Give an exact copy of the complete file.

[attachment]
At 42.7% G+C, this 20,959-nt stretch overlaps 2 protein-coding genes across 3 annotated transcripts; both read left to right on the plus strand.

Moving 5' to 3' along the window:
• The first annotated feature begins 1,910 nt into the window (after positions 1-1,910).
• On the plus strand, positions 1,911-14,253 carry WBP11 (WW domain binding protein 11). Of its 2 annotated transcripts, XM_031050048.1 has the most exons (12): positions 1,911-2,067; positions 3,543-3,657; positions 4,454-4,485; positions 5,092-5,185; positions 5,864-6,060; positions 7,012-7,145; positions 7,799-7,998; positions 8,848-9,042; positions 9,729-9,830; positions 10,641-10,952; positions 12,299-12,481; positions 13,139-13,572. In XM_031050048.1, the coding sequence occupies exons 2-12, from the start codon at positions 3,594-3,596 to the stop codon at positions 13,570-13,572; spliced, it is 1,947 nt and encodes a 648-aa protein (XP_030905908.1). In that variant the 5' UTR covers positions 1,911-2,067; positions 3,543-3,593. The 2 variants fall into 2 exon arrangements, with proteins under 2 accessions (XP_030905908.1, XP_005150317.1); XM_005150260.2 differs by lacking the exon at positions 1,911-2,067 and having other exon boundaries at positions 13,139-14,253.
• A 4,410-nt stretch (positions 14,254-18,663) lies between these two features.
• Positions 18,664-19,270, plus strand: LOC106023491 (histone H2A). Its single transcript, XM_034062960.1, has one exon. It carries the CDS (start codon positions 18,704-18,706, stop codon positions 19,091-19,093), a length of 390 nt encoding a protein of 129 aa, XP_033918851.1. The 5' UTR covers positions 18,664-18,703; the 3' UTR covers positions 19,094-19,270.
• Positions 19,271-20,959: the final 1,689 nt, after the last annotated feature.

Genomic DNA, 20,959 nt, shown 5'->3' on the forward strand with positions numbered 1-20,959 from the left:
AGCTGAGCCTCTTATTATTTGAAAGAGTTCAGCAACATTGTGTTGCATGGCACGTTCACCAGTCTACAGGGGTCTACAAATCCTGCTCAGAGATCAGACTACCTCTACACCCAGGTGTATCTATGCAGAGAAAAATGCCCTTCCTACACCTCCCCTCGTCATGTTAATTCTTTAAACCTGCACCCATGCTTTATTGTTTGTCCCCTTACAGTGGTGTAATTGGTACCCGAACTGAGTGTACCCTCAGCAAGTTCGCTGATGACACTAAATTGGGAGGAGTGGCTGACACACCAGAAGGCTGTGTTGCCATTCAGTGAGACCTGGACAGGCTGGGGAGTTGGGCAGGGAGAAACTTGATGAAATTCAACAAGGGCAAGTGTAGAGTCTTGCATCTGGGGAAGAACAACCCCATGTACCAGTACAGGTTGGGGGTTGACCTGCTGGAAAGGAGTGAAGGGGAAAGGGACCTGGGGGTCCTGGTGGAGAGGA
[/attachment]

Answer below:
At 42.7% G+C, this 20,959-nt stretch overlaps 2 protein-coding genes across 3 annotated transcripts; both read left to right on the plus strand.

Moving 5' to 3' along the window:
• The first annotated feature begins 1,910 nt into the window (after positions 1-1,910).
• On the plus strand, positions 1,911-14,253 carry WBP11 (WW domain binding protein 11). Of its 2 annotated transcripts, XM_031050048.1 has the most exons (12): positions 1,911-2,067; positions 3,543-3,657; positions 4,454-4,485; positions 5,092-5,185; positions 5,864-6,060; positions 7,012-7,145; positions 7,799-7,998; positions 8,848-9,042; positions 9,729-9,830; positions 10,641-10,952; positions 12,299-12,481; positions 13,139-13,572. In XM_031050048.1, the coding sequence occupies exons 2-12, from the start codon at positions 3,594-3,596 to the stop codon at positions 13,570-13,572; spliced, it is 1,947 nt and encodes a 648-aa protein (XP_030905908.1). In that variant the 5' UTR covers positions 1,911-2,067; positions 3,543-3,593. The 2 variants fall into 2 exon arrangements, with proteins under 2 accessions (XP_030905908.1, XP_005150317.1); XM_005150260.2 differs by lacking the exon at positions 1,911-2,067 and having other exon boundaries at positions 13,139-14,253.
• A 4,410-nt stretch (positions 14,254-18,663) lies between these two features.
• Positions 18,664-19,270, plus strand: LOC106023491 (histone H2A). Its single transcript, XM_034062960.1, has one exon. It carries the CDS (start codon positions 18,704-18,706, stop codon positions 19,091-19,093), a length of 390 nt encoding a protein of 129 aa, XP_033918851.1. The 5' UTR covers positions 18,664-18,703; the 3' UTR covers positions 19,094-19,270.
• Positions 19,271-20,959: the final 1,689 nt, after the last annotated feature.

Genomic DNA, 20,959 nt, shown 5'->3' on the forward strand with positions numbered 1-20,959 from the left:
AGCTGAGCCTCTTATTATTTGAAAGAGTTCAGCAACATTGTGTTGCATGGCACGTTCACCAGTCTACAGGGGTCTACAAATCCTGCTCAGAGATCAGACTACCTCTACACCCAGGTGTATCTATGCAGAGAAAAATGCCCTTCCTACACCTCCCCTCGTCATGTTAATTCTTTAAACCTGCACCCATGCTTTATTGTTTGTCCCCTTACAGTGGTGTAATTGGTACCCGAACTGAGTGTACCCTCAGCAAGTTCGCTGATGACACTAAATTGGGAGGAGTGGCTGACACACCAGAAGGCTGTGTTGCCATTCAGTGAGACCTGGACAGGCTGGGGAGTTGGGCAGGGAGAAACTTGATGAAATTCAACAAGGGCAAGTGTAGAGTCTTGCATCTGGGGAAGAACAACCCCATGTACCAGTACAGGTTGGGGGTTGACCTGCTGGAAAGGAGTGAAGGGGAAAGGGACCTGGGGGTCCTGGTGGAGAGGA